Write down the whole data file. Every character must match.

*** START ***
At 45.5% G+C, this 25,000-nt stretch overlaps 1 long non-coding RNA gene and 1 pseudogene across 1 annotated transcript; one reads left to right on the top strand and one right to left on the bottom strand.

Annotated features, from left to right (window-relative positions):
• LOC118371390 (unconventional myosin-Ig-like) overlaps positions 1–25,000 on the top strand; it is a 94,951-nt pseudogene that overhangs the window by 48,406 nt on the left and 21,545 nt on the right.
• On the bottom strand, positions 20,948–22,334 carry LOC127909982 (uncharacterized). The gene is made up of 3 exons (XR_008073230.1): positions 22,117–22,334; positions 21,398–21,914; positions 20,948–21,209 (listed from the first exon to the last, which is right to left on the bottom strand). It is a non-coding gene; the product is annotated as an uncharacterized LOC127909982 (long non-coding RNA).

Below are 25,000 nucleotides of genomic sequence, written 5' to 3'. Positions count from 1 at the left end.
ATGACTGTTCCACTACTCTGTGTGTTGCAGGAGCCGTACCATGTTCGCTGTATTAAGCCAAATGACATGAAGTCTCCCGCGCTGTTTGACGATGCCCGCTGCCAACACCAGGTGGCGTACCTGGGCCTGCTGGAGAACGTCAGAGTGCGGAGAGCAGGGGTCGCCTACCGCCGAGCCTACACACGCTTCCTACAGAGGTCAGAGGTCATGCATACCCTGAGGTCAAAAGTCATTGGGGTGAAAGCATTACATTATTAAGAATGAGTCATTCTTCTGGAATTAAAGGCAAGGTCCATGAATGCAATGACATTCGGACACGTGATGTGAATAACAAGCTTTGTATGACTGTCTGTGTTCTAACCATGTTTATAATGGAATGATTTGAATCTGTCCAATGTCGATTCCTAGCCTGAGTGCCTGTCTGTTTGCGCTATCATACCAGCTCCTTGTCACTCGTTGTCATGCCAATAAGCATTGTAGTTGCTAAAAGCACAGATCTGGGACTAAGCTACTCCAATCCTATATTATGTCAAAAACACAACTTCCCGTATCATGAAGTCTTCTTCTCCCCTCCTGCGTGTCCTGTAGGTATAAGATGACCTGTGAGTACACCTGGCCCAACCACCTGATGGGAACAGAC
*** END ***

At 45.5% G+C, this 25,000-nt stretch overlaps 1 long non-coding RNA gene and 1 pseudogene across 1 annotated transcript; one reads left to right on the top strand and one right to left on the bottom strand.

Annotated features, from left to right (window-relative positions):
• LOC118371390 (unconventional myosin-Ig-like) overlaps positions 1–25,000 on the top strand; it is a 94,951-nt pseudogene that overhangs the window by 48,406 nt on the left and 21,545 nt on the right.
• On the bottom strand, positions 20,948–22,334 carry LOC127909982 (uncharacterized). The gene is made up of 3 exons (XR_008073230.1): positions 22,117–22,334; positions 21,398–21,914; positions 20,948–21,209 (listed from the first exon to the last, which is right to left on the bottom strand). It is a non-coding gene; the product is annotated as an uncharacterized LOC127909982 (long non-coding RNA).

Below are 25,000 nucleotides of genomic sequence, written 5' to 3'. Positions count from 1 at the left end.
ATGACTGTTCCACTACTCTGTGTGTTGCAGGAGCCGTACCATGTTCGCTGTATTAAGCCAAATGACATGAAGTCTCCCGCGCTGTTTGACGATGCCCGCTGCCAACACCAGGTGGCGTACCTGGGCCTGCTGGAGAACGTCAGAGTGCGGAGAGCAGGGGTCGCCTACCGCCGAGCCTACACACGCTTCCTACAGAGGTCAGAGGTCATGCATACCCTGAGGTCAAAAGTCATTGGGGTGAAAGCATTACATTATTAAGAATGAGTCATTCTTCTGGAATTAAAGGCAAGGTCCATGAATGCAATGACATTCGGACACGTGATGTGAATAACAAGCTTTGTATGACTGTCTGTGTTCTAACCATGTTTATAATGGAATGATTTGAATCTGTCCAATGTCGATTCCTAGCCTGAGTGCCTGTCTGTTTGCGCTATCATACCAGCTCCTTGTCACTCGTTGTCATGCCAATAAGCATTGTAGTTGCTAAAAGCACAGATCTGGGACTAAGCTACTCCAATCCTATATTATGTCAAAAACACAACTTCCCGTATCATGAAGTCTTCTTCTCCCCTCCTGCGTGTCCTGTAGGTATAAGATGACCTGTGAGTACACCTGGCCCAACCACCTGATGGGAACAGAC